While I don’t look back on that period with fondness, I’ve come to realize it taught me a valuable lesson: How you treat others matters. I manage a critical-care veterinary ER. The work is very rewarding, but it can also be very stressful. For people to perform their best in this environment, they need to feel valued, supported and respected. When I see myself engaging in a pattern of behavior that may not be helpful to others, I stop myself, step back and take a moment to reflect. The most important thing we can do is consider the well-being of those around us. In my case, that means caring for animals as well as people.

pull quote that reads Don't let a setback discourage you or define you. - Juanita Jeffrey '13, director of institutional marketing, New York Life Investments
Juanita Jeffrey headshot
Photo: Mauricio Merino
Juanita Jeffrey headshot
Photo: Mauricio Merino
pull quote that reads Don't let a setback discourage you or define you. - Juanita Jeffrey '13, director of institutional marketing, New York Life Investments

hen I was a student, UBS, a global wealth management firm, came to campus to recruit interns. I didn’t know anything about financial services, but as an economics major, it sounded like an opportunity worth pursuing. Things seemed to fall into place from there: I got the internship, which led to a full-time job offer. I graduated thinking I was on the path to success.

For the division I joined, I needed to pass a securities licensing exam called the Series 7 test. I spent the entire summer studying. After four years of academic rigor at Bucknell, I thought I was ready. But I failed it — twice. It crushed me. I was not prepared for that disappointment.

Instead of retreating into a state of self-shaming, I decided to work my network. I reached out to other people at UBS, including Bucknellians who worked there, and I ended up finding a different opportunity at the firm.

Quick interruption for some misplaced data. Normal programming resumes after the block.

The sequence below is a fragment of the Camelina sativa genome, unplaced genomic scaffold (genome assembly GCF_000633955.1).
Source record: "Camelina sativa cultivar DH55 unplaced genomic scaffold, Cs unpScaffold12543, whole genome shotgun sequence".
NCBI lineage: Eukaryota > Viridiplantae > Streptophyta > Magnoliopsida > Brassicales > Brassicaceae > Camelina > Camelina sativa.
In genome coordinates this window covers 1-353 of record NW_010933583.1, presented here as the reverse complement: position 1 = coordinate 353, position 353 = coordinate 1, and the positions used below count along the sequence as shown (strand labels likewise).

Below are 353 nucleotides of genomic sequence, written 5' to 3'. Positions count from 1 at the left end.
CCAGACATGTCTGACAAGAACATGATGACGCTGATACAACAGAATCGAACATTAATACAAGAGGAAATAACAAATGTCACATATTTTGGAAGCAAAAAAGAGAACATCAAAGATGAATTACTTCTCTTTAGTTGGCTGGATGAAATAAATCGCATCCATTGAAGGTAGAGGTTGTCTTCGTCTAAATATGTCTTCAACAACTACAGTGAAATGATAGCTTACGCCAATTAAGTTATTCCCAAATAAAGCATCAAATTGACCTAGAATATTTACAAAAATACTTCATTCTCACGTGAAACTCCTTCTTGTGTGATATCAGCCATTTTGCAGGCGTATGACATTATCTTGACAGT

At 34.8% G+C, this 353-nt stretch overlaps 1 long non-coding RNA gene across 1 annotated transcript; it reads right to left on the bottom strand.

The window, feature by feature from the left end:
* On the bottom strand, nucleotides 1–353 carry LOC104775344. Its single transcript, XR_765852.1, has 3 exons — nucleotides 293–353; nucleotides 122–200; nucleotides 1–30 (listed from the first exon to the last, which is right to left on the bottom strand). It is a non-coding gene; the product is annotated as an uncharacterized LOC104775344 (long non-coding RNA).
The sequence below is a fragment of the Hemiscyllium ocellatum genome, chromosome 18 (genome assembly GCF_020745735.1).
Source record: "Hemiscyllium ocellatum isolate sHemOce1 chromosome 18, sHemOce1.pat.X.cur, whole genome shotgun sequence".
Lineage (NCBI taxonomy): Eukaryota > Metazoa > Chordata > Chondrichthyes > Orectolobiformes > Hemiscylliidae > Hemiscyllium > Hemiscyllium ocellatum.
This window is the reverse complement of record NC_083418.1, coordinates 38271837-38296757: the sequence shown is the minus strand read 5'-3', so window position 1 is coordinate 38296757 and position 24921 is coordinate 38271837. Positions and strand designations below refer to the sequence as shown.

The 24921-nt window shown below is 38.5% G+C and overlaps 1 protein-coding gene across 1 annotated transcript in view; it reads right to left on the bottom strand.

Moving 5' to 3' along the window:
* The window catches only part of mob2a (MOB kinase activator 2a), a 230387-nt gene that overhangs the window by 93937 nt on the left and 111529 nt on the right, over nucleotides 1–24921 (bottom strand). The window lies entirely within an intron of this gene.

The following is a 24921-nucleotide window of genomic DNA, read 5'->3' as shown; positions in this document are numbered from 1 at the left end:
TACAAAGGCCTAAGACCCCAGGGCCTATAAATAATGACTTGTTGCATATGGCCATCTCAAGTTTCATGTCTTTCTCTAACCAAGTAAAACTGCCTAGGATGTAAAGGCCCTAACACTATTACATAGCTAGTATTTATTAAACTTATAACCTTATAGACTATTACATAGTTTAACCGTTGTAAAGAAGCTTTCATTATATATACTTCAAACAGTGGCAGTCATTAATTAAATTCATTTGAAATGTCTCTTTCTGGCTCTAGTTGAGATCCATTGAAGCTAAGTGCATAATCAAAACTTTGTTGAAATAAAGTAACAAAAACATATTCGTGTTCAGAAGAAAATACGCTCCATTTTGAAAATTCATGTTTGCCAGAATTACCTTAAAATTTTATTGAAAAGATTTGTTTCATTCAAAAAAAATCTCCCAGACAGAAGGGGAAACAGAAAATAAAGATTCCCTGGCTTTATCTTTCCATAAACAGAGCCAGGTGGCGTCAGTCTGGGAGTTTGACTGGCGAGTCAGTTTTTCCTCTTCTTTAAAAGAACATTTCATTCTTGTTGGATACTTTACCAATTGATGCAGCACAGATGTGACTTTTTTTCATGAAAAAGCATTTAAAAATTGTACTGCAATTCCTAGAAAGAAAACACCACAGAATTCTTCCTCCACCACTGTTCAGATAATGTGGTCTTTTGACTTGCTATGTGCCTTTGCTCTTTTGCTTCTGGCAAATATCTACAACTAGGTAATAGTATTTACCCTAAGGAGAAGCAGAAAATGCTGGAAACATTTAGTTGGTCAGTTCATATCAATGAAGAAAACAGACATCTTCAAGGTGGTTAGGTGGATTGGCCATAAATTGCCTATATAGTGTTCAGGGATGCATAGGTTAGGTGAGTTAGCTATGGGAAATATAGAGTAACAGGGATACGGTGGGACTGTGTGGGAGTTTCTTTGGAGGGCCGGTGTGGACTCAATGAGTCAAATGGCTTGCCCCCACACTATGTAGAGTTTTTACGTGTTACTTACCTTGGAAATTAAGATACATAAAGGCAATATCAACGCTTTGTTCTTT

I can see now that failing that test was a blessing in disguise. I moved into a junior role with the private bank division. It was really intense. But I jumped in and hustled, and in the process I gained exposure to more aspects of wealth management than I would’ve in my original role.

As I learned more, I realized I gravitated toward the creative side of the business. I transitioned into a marketing role and developed a whole new skill set. Today, as director of institutional marketing, New York Life Investments, I oversee the integrated marketing programs that elevate our brand and promote our capabilities to institutional investors. I’m currently building our brand in Japan — it’s a new market for us, and it’s really exciting work.

When I reflect back on my career journey, the key for me has been being open to new opportunities and being comfortable with being uncomfortable. Don’t let a setback discourage you or define you.

Rajkumar Thangavelu headshot
Photo: Bala Thangavelu
pull quote that reads Figuring out what you don't want to do can be vital in figuring out what you do want to do. - Rajkumar Thangavelu '98, senior financial database specialist, Federal Housing Finance Agency

fter graduating from Bucknell, I accepted a job at an insurance agency and quickly realized it was not a good fit. For starters, it was very results oriented. I felt like I always needed to be focused on selling somebody something. It also felt competitive; everyone was driven by their individual performance. At Bucknell, I had always enjoyed collaborating with classmates and working on group projects.

I stuck it out for two years. Even though I got better at my job and adapted to the environment, I knew my heart wasn’t in it and that I belonged elsewhere. I kept thinking about an internship I had working for a labor union in Washington, D.C., that I really enjoyed. That prompted me to look for positions in the federal government. I landed a job as a bank examiner for the Farm Credit Administration in 2003, and I’ve been working for federal government agencies ever since.